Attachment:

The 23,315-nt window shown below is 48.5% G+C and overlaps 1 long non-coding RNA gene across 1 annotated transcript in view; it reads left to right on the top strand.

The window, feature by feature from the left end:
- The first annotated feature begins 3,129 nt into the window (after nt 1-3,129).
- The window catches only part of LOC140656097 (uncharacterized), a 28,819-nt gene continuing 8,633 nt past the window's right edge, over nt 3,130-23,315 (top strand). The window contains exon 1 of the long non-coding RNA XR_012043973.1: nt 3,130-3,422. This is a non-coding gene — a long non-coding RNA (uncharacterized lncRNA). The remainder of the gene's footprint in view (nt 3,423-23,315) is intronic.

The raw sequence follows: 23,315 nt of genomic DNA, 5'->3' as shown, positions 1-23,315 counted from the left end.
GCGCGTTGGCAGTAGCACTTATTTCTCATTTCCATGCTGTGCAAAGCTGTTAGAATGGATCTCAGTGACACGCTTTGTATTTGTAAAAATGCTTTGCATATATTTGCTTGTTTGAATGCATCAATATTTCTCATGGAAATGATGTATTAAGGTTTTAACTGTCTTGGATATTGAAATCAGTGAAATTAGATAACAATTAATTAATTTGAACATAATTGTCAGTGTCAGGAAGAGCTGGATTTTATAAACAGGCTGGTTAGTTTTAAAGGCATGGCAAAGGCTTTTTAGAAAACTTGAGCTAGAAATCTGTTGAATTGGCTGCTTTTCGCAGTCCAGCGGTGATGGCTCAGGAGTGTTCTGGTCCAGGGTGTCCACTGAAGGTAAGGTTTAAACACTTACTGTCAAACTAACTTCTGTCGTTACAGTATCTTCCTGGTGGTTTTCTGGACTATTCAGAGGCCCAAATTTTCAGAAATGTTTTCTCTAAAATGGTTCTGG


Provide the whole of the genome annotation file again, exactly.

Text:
The 23,315-nt window shown below is 48.5% G+C and overlaps 1 long non-coding RNA gene across 1 annotated transcript in view; it reads left to right on the top strand.

The window, feature by feature from the left end:
- The first annotated feature begins 3,129 nt into the window (after nt 1-3,129).
- The window catches only part of LOC140656097 (uncharacterized), a 28,819-nt gene continuing 8,633 nt past the window's right edge, over nt 3,130-23,315 (top strand). The window contains exon 1 of the long non-coding RNA XR_012043973.1: nt 3,130-3,422. This is a non-coding gene — a long non-coding RNA (uncharacterized lncRNA). The remainder of the gene's footprint in view (nt 3,423-23,315) is intronic.

The raw sequence follows: 23,315 nt of genomic DNA, 5'->3' as shown, positions 1-23,315 counted from the left end.
GCGCGTTGGCAGTAGCACTTATTTCTCATTTCCATGCTGTGCAAAGCTGTTAGAATGGATCTCAGTGACACGCTTTGTATTTGTAAAAATGCTTTGCATATATTTGCTTGTTTGAATGCATCAATATTTCTCATGGAAATGATGTATTAAGGTTTTAACTGTCTTGGATATTGAAATCAGTGAAATTAGATAACAATTAATTAATTTGAACATAATTGTCAGTGTCAGGAAGAGCTGGATTTTATAAACAGGCTGGTTAGTTTTAAAGGCATGGCAAAGGCTTTTTAGAAAACTTGAGCTAGAAATCTGTTGAATTGGCTGCTTTTCGCAGTCCAGCGGTGATGGCTCAGGAGTGTTCTGGTCCAGGGTGTCCACTGAAGGTAAGGTTTAAACACTTACTGTCAAACTAACTTCTGTCGTTACAGTATCTTCCTGGTGGTTTTCTGGACTATTCAGAGGCCCAAATTTTCAGAAATGTTTTCTCTAAAATGGTTCTGG